Broadway’s new blood dries up as ‘Epic’ closes

No Tony contenders on Great White Way

NEW YORK — And then there were none.

When “Epic Proportions” closes Sunday, Broadway loses its first and so far only Tony contender for best play of 1999-2000. On Tuesday, there will be no new plays running on the Great White Way, with last season’s holdovers Warren Leight’s “Side Man” and Conor McPherson’s “The Weir” having closed Oct. 31 and Nov. 28, respectively.

The “Epic Proportions” producers posted a closing notice last week, which called for a quit date of Dec. 12. That notice was quickly taken down, only to be replaced Tuesday with one proclaiming that the run had been extended a week. Larry Coen and David Crane’s comedy about a Cecil B. DeMille-style movie epic opened Sept. 30; it will have played 28 previews and 92 regular performances.

Gross miss

“Epic Proportions” never came close to fulfilling its $301,055 gross potential at the 499-seat Helen Hayes Theater. The play’s weekly gross reached its peak, $146,150, the week of Oct. 4 and hit its low, $63,149, the week of Dec. 6. Last week’s downturn stood in marked contrast to tallies reported by other Broadway shows, most of which improved after the previous session’s post-Thanksgiving slump.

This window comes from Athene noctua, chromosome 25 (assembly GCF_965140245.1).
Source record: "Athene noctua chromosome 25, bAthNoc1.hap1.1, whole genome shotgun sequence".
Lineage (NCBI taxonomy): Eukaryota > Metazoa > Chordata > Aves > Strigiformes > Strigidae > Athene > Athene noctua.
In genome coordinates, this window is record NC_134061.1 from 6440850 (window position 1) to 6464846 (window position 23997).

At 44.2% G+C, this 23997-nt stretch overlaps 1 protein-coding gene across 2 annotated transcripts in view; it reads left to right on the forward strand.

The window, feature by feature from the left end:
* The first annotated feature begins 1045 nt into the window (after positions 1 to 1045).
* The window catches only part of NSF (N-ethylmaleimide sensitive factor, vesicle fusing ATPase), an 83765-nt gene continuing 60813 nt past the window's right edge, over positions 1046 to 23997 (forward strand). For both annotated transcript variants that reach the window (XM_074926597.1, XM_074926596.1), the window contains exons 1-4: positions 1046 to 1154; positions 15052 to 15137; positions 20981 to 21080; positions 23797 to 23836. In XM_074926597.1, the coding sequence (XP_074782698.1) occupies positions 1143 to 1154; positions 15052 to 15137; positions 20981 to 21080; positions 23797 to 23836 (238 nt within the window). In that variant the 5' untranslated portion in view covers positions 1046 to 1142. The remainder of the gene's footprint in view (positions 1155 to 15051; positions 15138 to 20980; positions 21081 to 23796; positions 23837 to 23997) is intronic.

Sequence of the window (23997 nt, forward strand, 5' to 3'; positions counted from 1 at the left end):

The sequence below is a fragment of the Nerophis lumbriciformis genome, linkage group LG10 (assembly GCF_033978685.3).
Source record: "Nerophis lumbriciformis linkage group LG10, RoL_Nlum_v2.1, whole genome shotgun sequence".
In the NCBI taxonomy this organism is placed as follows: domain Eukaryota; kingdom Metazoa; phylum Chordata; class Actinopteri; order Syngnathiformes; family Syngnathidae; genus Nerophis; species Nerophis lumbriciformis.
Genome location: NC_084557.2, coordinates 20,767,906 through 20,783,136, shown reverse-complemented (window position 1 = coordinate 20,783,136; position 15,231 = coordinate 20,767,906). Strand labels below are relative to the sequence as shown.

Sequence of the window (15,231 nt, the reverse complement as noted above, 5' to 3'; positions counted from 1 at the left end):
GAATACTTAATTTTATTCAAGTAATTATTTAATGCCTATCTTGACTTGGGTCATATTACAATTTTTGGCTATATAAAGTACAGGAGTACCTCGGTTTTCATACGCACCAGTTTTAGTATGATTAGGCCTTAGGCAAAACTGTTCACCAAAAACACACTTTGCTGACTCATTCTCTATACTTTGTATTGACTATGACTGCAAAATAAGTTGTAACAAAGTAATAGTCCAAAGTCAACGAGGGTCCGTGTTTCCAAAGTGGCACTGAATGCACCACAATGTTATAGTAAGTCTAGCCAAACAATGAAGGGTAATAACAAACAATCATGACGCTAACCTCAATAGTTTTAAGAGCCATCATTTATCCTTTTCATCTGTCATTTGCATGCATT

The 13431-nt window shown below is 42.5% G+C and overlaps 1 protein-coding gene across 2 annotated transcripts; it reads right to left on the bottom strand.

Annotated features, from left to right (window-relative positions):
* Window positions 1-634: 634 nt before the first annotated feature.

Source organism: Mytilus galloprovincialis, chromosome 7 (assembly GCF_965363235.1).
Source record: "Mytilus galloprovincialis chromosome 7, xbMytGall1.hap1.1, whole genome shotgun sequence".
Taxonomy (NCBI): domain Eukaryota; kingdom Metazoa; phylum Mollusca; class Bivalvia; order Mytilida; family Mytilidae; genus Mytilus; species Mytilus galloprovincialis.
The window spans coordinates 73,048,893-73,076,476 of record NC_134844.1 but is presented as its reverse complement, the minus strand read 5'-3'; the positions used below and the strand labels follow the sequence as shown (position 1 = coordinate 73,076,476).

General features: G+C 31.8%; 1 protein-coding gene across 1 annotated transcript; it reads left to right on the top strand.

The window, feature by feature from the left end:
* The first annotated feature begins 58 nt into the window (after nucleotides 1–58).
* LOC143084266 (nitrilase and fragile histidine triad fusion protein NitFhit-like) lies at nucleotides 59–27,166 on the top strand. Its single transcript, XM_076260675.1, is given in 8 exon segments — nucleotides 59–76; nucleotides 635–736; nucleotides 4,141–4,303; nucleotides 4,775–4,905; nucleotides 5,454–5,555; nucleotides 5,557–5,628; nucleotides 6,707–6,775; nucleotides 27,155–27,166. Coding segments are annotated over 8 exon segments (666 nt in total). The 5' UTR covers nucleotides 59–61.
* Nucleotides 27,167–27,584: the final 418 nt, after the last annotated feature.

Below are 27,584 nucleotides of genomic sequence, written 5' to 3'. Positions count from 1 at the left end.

Calls to “Epic Proportions” lead producer Brent Peek were not returned, but a source close to the production puts its capitalization at around $1.5 million.

Last summer, “Epic Proportions,” David Hirson’s “Wrong Mountain” and Lisette Lecat Ross’ “Scent of the Roses” were the only three new plays scheduled to open this fall.

The producers of the Hirson play, citing millennial celebration conflicts, found the timing inopportune and postponed its opening to Jan. 13.

“Scent” held out-of-town tryouts, but shortly after opening in Nyack, N.Y., producer Arthur Cantor pushed back the Broadway premiere to spring. He said the decision was made for financial and other reasons.

Old order of day

Other likely new plays for the current Broadway season include incoming productions of Elaine May’s “Taller Than a Dwarf” and Michael Frayn’s “Copenhagen.” Beyond that, the Tony Award for best play could turn into a contest of everything old is new again. Noel Coward’s “Waiting in the Wings,” written in 1960 but never seen on Broadway until this month, may qualify. Arthur Miller’s “The Ride Down Mount Morgan,” first performed in London in 1991, is another Broadway debutante, scheduled for late-March previews.

As for what’s “new,” the soon-to-be-shuttered “Epic Proportions” also pushed the definition. Under the auspices of the Manhattan Punchline, the comedy opened at the Judith Anderson Theater in December 1986.

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